Scotland has the talent; it is up to clubs to coach players to stardom, reports Roddy Mackenzie.
Seldom has Scotland been better off for young tennis players in terms of talent, but there are still some doors that are not open when it comes to finding a place to play. Now, by laying that responsibility on clubs, the Scottish Lawn Tennis Association (SLTA) hopes to make the grass-roots of the game flourish.
Matthew Hulbert, the new director of tennis for the SLTA, knows that attitudes have to change if the game is to reap the benefits of the potential of the young players. Hulbert spent eight years working in South Africa where, he says, it was through the clubs that the best young players blossomed.
Mr Hulbert is giving his backing to a pound;10 million strategy for funding sports clubs by the Lawn Tennis Association, based in London. "This strategy will put more responsibility on the development of the game through the clubs," he says.
"The days of the stuffy tennis club are numbered. The only way they will get access to funding is by falling into line.
"Many people simply can't afford to play in clubs and it's all very well inviting youngsters to come in and play tennis for a day, but six months down the line 80 per cent of those kids will have found something else to do.
"They must get the game to a wider audience and part of that will be to go into schools and get young players along to the clubs."
There are 200 tennis clubs in Scotland and 23,000 registered players, but the SLTA does not keep records on how many are school-aged. However, Mr Hulbert believes that there is no shortage of young talent in Scotland, pointing to Glasgow's Nicola Allan, who won the national under-13 girls' title, and David Brewer, also from Glasgow, who won the boys' under-15 national title in Bournemouth last month, beating the best young English players.
Last month Scotland won a silver medal at the Millennium Youth Commonwealth Games in Edinburgh, where Elena Baltacha, Mhairi Brown and Karen Paterson put out top seeds from Australia, who included three of the world's top juniors. Paisley's Alan Mackin won his way into Britain's Davis Cup team this year and is currently based in Monte Carlo. Also, Andrew and Jamie Murray from Dunblane and Frances Hendry from Linlithgow regularly beat the best English players.
"There is undoubtedly a lot of talentin Scotland, but the one thing I have noticed since I took over as director in April is that there is a shortage of good quality coaches," Mr Hulbert continues.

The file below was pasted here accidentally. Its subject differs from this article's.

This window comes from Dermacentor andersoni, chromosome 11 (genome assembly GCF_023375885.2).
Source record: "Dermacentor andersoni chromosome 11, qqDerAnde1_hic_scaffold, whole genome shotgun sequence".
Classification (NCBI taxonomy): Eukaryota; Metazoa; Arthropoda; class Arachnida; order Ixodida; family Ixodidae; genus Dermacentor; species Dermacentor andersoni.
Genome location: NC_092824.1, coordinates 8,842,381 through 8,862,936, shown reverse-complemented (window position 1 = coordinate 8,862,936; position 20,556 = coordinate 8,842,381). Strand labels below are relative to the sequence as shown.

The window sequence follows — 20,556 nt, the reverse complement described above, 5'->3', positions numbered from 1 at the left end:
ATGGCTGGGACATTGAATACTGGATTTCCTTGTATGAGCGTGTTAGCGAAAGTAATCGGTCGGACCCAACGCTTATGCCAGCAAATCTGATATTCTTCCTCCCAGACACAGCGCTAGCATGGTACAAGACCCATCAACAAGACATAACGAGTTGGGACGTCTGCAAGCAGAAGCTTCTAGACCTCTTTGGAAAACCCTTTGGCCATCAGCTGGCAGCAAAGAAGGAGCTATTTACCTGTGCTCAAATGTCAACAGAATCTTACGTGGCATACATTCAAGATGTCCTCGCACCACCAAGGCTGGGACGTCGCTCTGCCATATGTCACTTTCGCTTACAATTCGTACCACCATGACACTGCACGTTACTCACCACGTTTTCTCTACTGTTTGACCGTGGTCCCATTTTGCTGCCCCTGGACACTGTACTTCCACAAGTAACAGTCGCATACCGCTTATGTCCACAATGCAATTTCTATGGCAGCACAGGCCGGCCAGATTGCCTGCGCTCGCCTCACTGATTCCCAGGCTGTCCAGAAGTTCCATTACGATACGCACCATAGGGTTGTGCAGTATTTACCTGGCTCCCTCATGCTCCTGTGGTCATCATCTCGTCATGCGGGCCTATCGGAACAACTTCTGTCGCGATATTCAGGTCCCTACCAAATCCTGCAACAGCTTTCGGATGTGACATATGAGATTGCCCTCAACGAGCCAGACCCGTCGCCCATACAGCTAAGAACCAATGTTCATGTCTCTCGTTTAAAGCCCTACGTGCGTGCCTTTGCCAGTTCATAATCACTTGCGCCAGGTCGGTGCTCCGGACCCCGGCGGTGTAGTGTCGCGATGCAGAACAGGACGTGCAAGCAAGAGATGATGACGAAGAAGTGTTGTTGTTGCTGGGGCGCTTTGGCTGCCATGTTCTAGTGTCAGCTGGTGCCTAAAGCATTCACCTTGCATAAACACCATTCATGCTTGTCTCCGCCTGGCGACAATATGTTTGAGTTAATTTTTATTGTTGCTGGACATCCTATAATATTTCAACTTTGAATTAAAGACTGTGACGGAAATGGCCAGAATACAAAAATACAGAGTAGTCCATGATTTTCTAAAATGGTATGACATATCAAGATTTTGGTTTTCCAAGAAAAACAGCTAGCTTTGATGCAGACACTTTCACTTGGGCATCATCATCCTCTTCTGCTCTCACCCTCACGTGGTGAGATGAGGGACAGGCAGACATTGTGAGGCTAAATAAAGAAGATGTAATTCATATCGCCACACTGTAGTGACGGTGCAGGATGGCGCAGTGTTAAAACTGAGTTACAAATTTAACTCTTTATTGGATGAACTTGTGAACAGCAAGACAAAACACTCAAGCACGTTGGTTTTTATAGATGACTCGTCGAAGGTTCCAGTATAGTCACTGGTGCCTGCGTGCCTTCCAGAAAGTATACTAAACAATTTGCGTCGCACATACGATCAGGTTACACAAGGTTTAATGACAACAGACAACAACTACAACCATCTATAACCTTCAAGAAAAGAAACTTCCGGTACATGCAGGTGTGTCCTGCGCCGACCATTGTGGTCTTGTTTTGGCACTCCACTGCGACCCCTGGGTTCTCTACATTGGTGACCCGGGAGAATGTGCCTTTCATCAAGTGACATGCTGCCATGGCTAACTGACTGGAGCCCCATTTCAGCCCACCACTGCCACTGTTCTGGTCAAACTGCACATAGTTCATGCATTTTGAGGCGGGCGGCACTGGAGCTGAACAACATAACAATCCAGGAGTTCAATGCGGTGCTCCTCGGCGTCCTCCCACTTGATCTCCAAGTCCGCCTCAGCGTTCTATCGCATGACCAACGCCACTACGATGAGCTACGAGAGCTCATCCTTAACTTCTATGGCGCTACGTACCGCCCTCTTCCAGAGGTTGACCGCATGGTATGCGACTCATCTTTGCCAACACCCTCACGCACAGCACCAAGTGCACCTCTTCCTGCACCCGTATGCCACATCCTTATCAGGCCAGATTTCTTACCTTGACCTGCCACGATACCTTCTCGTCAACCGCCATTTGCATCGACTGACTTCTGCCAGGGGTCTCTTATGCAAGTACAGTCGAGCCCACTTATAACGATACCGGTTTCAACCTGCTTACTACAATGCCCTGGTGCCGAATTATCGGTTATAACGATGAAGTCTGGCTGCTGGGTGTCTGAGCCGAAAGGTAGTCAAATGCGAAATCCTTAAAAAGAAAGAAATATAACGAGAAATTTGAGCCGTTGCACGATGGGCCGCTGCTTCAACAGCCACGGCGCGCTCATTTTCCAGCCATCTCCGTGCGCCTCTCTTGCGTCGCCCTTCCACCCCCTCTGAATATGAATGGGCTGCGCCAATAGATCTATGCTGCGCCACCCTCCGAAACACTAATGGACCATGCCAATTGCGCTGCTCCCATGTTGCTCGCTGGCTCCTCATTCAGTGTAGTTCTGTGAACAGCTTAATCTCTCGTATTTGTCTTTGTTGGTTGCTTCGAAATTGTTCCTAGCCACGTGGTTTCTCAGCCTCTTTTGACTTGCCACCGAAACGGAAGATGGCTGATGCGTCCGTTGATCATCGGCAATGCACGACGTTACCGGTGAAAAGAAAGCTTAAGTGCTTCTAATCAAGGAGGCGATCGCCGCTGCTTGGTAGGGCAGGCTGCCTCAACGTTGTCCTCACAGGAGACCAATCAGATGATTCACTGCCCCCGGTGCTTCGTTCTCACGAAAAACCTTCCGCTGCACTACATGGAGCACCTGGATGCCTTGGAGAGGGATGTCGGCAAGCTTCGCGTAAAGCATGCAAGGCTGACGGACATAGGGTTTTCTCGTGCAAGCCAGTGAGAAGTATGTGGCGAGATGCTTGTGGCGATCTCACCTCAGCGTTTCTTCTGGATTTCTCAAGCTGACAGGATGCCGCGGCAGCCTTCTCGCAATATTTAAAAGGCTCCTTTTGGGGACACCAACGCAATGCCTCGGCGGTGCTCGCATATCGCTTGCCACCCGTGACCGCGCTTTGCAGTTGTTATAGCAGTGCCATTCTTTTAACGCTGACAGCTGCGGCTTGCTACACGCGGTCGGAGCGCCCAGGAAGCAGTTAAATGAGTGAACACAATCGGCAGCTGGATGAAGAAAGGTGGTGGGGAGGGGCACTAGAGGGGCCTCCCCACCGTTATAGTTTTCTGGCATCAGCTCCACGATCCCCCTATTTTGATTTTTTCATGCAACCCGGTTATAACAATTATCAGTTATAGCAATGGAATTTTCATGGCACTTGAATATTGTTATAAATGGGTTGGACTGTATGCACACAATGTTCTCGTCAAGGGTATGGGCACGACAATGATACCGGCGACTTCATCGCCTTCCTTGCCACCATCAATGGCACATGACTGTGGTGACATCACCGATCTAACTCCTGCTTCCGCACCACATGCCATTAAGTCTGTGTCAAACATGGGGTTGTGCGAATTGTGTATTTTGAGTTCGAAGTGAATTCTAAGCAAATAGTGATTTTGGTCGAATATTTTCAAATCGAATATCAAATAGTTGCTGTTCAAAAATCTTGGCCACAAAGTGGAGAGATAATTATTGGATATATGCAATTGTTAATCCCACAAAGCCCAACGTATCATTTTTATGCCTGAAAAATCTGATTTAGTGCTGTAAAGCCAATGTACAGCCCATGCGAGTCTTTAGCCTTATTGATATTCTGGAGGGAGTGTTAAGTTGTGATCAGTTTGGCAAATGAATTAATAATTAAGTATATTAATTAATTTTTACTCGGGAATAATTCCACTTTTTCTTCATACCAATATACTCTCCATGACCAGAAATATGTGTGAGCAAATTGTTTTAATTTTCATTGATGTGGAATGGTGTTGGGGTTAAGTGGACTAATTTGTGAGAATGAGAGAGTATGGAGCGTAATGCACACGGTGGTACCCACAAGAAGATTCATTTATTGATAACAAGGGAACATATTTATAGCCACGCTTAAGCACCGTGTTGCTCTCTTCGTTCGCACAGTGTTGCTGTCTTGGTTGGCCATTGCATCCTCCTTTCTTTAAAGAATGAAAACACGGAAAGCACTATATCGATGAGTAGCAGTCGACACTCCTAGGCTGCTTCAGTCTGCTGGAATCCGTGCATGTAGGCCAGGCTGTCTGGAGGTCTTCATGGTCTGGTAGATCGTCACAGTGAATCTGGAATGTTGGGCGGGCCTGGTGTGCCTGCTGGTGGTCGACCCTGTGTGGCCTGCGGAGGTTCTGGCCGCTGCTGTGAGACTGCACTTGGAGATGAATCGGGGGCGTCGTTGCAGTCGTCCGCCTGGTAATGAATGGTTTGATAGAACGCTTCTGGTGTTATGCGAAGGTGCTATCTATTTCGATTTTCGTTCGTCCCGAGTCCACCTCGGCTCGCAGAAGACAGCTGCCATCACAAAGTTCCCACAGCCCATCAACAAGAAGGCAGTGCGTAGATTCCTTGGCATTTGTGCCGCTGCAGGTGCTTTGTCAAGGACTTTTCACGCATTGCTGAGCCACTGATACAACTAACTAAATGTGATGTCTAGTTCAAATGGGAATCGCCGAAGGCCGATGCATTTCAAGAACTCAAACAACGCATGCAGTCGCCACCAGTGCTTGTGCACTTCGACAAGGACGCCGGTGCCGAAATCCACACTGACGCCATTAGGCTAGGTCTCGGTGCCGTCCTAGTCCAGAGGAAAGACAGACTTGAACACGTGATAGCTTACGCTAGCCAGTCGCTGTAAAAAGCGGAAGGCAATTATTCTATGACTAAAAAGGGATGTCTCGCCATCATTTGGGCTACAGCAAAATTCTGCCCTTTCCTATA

"I feel we have to raise the profile of the coaches in this country. If you look at golf clubs, the most important person is the golf professional. Why should a tennis coach not be similarly looked at in a tennis club?
"We have to look at the situation and maybe schools and clubs will have to pay a retainer to keep coaches on. To get the right quality of coaches in Scotland, we have to pay the right money."
The SLTA will appoint a new national coach shortly and it will be a high-profile position in the mould of Patrice Hagelauer, the LTA's current performance director.
Mr Hulbert believes that Scotland has facilities that will help to stop the best young players automatically migrating to England. There are five purpose-built indoor tennis centres and a number of private health clubs, such as David Lloyd and Next Generation, which provide first-class facilities. There are also plans for a new national centre to be built at Heriot-Watt University in Edinburgh, which should be ready by the end of next year and will have six indoor clay courts.
"The reason we have so many good young players now is because the facilities have improved in the past 10 years," says Mr Hulbert. "Scottish players are highly committed: they have to be to train during the hard winters, but now they have indoor facilities to practise in."
Mr Hulbert is aware that tennis in schools has been almost the exclusive domain of independent schools due to a lack of facilities in the state sector, but he believes that is changing. "We now have the community tennis partnership, which involves clubs, schools and local authorities. It's part-funded by the LTA and enables schools to use club facilities where practicable. We also have four county development officers who spend a lot of time in schools and it is a case of widening the base of the pyramid.
"We should now have a structure in place where the best young players can reach their potential as we also have three performance coaches at the SLTA who are concerned with the elite players.
"But we have to make sure that we continue to produce players. The more we have at the base of the pyramid, the more chance we have of getting players to the top."